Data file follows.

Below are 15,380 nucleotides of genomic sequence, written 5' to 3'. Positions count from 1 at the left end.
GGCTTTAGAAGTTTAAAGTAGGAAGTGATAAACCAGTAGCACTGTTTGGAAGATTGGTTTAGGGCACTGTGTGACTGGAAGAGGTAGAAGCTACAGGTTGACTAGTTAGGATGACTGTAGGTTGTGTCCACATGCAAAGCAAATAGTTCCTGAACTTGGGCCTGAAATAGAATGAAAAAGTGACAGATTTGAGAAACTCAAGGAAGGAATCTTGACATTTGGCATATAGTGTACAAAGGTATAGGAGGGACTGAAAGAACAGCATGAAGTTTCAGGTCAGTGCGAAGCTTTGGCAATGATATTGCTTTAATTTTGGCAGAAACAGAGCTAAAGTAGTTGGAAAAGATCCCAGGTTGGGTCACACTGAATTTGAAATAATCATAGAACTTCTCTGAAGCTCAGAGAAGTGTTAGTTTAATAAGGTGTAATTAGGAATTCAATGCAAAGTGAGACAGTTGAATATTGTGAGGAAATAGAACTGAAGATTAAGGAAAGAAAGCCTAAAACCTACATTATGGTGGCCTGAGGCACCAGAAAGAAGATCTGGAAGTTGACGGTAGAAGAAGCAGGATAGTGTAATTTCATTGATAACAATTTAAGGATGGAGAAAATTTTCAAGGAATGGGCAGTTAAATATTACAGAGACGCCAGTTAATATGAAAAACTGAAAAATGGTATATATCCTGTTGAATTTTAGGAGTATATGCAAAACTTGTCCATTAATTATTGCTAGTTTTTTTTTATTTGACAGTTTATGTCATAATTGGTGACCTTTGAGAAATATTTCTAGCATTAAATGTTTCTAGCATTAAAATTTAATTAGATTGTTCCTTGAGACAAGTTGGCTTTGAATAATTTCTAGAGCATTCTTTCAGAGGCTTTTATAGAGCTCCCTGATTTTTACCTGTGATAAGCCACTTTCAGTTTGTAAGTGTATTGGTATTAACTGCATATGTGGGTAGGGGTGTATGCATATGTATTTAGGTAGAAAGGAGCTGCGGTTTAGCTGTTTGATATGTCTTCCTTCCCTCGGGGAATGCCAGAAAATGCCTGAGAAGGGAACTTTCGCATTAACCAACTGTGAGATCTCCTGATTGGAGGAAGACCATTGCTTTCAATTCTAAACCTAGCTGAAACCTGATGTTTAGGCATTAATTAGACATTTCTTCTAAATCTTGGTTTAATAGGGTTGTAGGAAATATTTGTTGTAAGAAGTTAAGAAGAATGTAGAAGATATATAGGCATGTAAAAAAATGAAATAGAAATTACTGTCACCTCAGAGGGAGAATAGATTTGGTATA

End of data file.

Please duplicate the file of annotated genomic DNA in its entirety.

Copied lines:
Below are 15,380 nucleotides of genomic sequence, written 5' to 3'. Positions count from 1 at the left end.
GGCTTTAGAAGTTTAAAGTAGGAAGTGATAAACCAGTAGCACTGTTTGGAAGATTGGTTTAGGGCACTGTGTGACTGGAAGAGGTAGAAGCTACAGGTTGACTAGTTAGGATGACTGTAGGTTGTGTCCACATGCAAAGCAAATAGTTCCTGAACTTGGGCCTGAAATAGAATGAAAAAGTGACAGATTTGAGAAACTCAAGGAAGGAATCTTGACATTTGGCATATAGTGTACAAAGGTATAGGAGGGACTGAAAGAACAGCATGAAGTTTCAGGTCAGTGCGAAGCTTTGGCAATGATATTGCTTTAATTTTGGCAGAAACAGAGCTAAAGTAGTTGGAAAAGATCCCAGGTTGGGTCACACTGAATTTGAAATAATCATAGAACTTCTCTGAAGCTCAGAGAAGTGTTAGTTTAATAAGGTGTAATTAGGAATTCAATGCAAAGTGAGACAGTTGAATATTGTGAGGAAATAGAACTGAAGATTAAGGAAAGAAAGCCTAAAACCTACATTATGGTGGCCTGAGGCACCAGAAAGAAGATCTGGAAGTTGACGGTAGAAGAAGCAGGATAGTGTAATTTCATTGATAACAATTTAAGGATGGAGAAAATTTTCAAGGAATGGGCAGTTAAATATTACAGAGACGCCAGTTAATATGAAAAACTGAAAAATGGTATATATCCTGTTGAATTTTAGGAGTATATGCAAAACTTGTCCATTAATTATTGCTAGTTTTTTTTTATTTGACAGTTTATGTCATAATTGGTGACCTTTGAGAAATATTTCTAGCATTAAATGTTTCTAGCATTAAAATTTAATTAGATTGTTCCTTGAGACAAGTTGGCTTTGAATAATTTCTAGAGCATTCTTTCAGAGGCTTTTATAGAGCTCCCTGATTTTTACCTGTGATAAGCCACTTTCAGTTTGTAAGTGTATTGGTATTAACTGCATATGTGGGTAGGGGTGTATGCATATGTATTTAGGTAGAAAGGAGCTGCGGTTTAGCTGTTTGATATGTCTTCCTTCCCTCGGGGAATGCCAGAAAATGCCTGAGAAGGGAACTTTCGCATTAACCAACTGTGAGATCTCCTGATTGGAGGAAGACCATTGCTTTCAATTCTAAACCTAGCTGAAACCTGATGTTTAGGCATTAATTAGACATTTCTTCTAAATCTTGGTTTAATAGGGTTGTAGGAAATATTTGTTGTAAGAAGTTAAGAAGAATGTAGAAGATATATAGGCATGTAAAAAAATGAAATAGAAATTACTGTCACCTCAGAGGGAGAATAGATTTGGTATA